Prioritise consumer awareness of circular economy, Printwaste urges businesses


The 2022 Circularity Gap Report highlights the harsh reality of climate change over the past five years, since its first report was released. Between the time when the Paris Agreement was reached in December 2015, deemed historic, and COP26 held in Glasgow last year, more than half a trillion tonnes of virgin materials were consumed. Virgin material is the unused raw material that has never been subjected to any processing other than for its production. And in fact, the report gloomily continues, the Circularity Gap got worse, not better.

As part of its latest report, it has outlined a set of 21 circular strategies, enabling the world to achieve the Paris Agreement’s goal of keeping it at 1.5-degrees of warming by 2032* by cutting emissions by 22.8 billion tonnes, a 39% reduction from 2019 levels.

Some of these key strategies are wholly reliant on the recycling and reuse and of materials to drive them forward – strategies from circular construction materials, vehicles and consumables to a circular healthcare system. The report emphasises that “transitioning to a fully circular economy within a generation will require urgent and large-scale actions from all parts of society. National and local governments will need to provide direction and enabling conditions, consumers will need to make choices that encourage circularity and businesses will need to redesign their processes and products from the ground up.”

This is the crux of the matter: while it is the crucial role of authorities and businesses to raise awareness, it is consumer knowledge that will drive these strategies forward to ensure we achieve these critical targets.

A recent survey by risk management experts DNV suggests that while consumer knowledge of the circular economy is growing and their attitude towards it is generally positive, trust in companies however requires ‘strengthening’ while more ‘innovation and legislation’ is needed to drive increased engagement and action. The findings have revealed how ‘essential’ consumer knowledge is to fuel the circular economy, with as many as 35.8% not aware of what it actually is, creating a vital opportunity for increasing consumers’ level of involvement through awareness, education and engagement.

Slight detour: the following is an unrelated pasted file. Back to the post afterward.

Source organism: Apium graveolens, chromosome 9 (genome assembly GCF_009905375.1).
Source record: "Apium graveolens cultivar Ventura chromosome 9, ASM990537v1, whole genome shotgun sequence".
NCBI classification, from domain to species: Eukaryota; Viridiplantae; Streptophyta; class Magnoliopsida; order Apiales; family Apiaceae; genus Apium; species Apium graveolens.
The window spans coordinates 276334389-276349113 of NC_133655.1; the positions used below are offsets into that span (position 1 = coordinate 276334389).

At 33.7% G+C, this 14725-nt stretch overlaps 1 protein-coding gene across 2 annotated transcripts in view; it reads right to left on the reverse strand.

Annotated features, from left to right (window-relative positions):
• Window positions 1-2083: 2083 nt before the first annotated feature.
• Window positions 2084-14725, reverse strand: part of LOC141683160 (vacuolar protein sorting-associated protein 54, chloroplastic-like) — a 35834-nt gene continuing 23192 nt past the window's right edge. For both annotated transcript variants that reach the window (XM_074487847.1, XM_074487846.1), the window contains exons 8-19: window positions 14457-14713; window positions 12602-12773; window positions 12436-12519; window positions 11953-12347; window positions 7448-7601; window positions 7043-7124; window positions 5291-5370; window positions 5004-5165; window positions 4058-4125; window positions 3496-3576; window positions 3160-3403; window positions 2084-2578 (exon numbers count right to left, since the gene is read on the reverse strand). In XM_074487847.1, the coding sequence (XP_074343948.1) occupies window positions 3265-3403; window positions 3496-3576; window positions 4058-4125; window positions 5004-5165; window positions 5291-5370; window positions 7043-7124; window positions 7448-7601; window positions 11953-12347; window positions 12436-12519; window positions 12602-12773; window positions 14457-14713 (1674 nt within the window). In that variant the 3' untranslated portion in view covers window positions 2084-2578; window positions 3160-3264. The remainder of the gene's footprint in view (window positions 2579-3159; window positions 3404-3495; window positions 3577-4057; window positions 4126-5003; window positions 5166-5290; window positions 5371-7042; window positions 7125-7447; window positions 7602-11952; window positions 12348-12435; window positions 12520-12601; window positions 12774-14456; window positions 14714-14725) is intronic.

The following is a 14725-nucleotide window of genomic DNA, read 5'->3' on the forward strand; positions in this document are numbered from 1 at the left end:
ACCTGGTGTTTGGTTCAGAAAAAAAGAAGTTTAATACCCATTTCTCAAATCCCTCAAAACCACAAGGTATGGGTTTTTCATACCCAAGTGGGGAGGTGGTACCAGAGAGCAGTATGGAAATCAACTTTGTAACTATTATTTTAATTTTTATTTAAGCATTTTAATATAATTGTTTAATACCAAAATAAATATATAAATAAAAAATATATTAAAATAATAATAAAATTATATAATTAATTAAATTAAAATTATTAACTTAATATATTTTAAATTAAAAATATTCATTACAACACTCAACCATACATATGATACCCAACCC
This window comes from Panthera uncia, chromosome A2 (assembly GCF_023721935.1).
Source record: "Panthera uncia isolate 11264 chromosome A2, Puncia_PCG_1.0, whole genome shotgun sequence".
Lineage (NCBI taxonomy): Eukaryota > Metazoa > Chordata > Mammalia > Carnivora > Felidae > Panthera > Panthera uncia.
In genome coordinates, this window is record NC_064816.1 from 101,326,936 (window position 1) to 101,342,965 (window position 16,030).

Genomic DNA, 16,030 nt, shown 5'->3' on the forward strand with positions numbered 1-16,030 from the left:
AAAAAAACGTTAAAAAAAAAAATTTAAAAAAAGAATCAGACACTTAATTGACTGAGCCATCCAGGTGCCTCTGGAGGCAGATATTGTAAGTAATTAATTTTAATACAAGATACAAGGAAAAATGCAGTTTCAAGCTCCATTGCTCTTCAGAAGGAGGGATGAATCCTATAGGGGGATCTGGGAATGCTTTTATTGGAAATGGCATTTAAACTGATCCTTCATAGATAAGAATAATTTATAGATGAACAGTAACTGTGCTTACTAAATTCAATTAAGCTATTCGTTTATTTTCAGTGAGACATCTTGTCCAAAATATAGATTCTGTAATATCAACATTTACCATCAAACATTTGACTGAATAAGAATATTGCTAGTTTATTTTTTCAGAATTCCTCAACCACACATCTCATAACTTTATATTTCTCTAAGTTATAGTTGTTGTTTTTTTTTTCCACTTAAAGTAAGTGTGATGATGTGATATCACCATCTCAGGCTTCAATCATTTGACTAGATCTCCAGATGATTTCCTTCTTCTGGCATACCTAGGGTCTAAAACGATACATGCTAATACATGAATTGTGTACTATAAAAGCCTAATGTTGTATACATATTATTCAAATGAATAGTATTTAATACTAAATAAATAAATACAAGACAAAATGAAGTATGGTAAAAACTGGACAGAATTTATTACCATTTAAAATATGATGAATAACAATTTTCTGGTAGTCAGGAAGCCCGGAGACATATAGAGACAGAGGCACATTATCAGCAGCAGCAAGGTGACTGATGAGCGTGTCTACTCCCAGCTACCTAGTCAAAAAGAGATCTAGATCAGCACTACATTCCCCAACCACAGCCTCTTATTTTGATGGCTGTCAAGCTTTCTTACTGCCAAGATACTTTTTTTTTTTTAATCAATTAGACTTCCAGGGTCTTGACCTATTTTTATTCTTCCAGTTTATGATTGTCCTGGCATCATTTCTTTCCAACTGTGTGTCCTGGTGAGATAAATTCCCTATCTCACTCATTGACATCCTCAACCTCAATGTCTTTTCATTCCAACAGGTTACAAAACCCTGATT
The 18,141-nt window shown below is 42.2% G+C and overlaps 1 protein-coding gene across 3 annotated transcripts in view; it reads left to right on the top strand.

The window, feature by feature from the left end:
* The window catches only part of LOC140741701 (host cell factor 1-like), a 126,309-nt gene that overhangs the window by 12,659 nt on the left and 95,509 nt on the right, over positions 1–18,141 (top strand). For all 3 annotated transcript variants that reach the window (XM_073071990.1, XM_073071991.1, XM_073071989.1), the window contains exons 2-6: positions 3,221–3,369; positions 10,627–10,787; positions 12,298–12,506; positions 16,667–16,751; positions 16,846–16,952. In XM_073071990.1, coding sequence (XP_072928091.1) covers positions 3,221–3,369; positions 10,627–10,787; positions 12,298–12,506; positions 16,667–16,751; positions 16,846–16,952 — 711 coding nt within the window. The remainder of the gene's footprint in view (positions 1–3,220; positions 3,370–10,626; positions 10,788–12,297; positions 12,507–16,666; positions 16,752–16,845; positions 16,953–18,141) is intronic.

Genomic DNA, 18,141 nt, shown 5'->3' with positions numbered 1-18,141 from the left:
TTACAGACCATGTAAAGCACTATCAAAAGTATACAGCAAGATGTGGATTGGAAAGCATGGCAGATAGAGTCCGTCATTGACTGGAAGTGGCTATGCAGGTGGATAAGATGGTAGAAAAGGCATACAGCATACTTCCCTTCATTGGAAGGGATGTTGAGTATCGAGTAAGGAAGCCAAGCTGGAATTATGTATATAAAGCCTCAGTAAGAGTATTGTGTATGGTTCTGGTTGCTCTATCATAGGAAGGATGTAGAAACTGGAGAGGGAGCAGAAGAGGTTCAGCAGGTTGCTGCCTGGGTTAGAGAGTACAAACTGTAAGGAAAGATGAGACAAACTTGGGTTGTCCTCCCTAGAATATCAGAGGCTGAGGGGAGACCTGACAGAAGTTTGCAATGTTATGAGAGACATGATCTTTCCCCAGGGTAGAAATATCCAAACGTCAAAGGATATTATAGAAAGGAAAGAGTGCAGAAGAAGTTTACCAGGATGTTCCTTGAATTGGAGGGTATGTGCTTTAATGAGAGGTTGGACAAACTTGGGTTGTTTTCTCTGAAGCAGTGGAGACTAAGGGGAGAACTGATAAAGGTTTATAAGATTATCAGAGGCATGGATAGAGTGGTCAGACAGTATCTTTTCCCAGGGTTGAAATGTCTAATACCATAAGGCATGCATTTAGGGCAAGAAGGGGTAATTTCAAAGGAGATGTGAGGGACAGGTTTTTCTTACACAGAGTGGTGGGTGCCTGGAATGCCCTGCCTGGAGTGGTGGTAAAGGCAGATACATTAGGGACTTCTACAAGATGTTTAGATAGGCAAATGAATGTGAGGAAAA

Almost all respondents think consumers can play a role in the circular economy (86.1%), with 65.4% of this figure believing they can contribute through purchasing sustainable products and correct recycling. What is noticeable from the survey’s feedback is that consumers are looking for manufacturers and companies to be more proactive, with the majority of them thinking that companies and brands should take responsibility for recyclability and end of product life as well as being more innovative. This “creates an opportunity to reach out through multiple channels, on multiple topics in a transparent way to build engagement and trust in the circular transition.” Only 1 in 5 participants – a mere 20% - mentioned information coming from manufacturers and suppliers directly, reflecting that businesses may need to work on amplifying their message and building trust.

Don Robins, Managing Director of Cheltenham-based family-run firm Printwaste, said:

“Collaboration at every level is key to a successful circular economy. That’s why the responsibility lies with us all to ensure end-of-life products are created and disposed of correctly, enabling them to be re-purposed back into recyclable resources. Innovation into sustainability from manufacturers should continue to be encouraged, whilst education for consumers will help drive greater participation. This also offers companies the opportunity to shape and implement a more innovative business model, benefiting their bottom line and the planet at the same time.

“Waste management companies must also help products get recycled by providing a sustainable route to disposal.”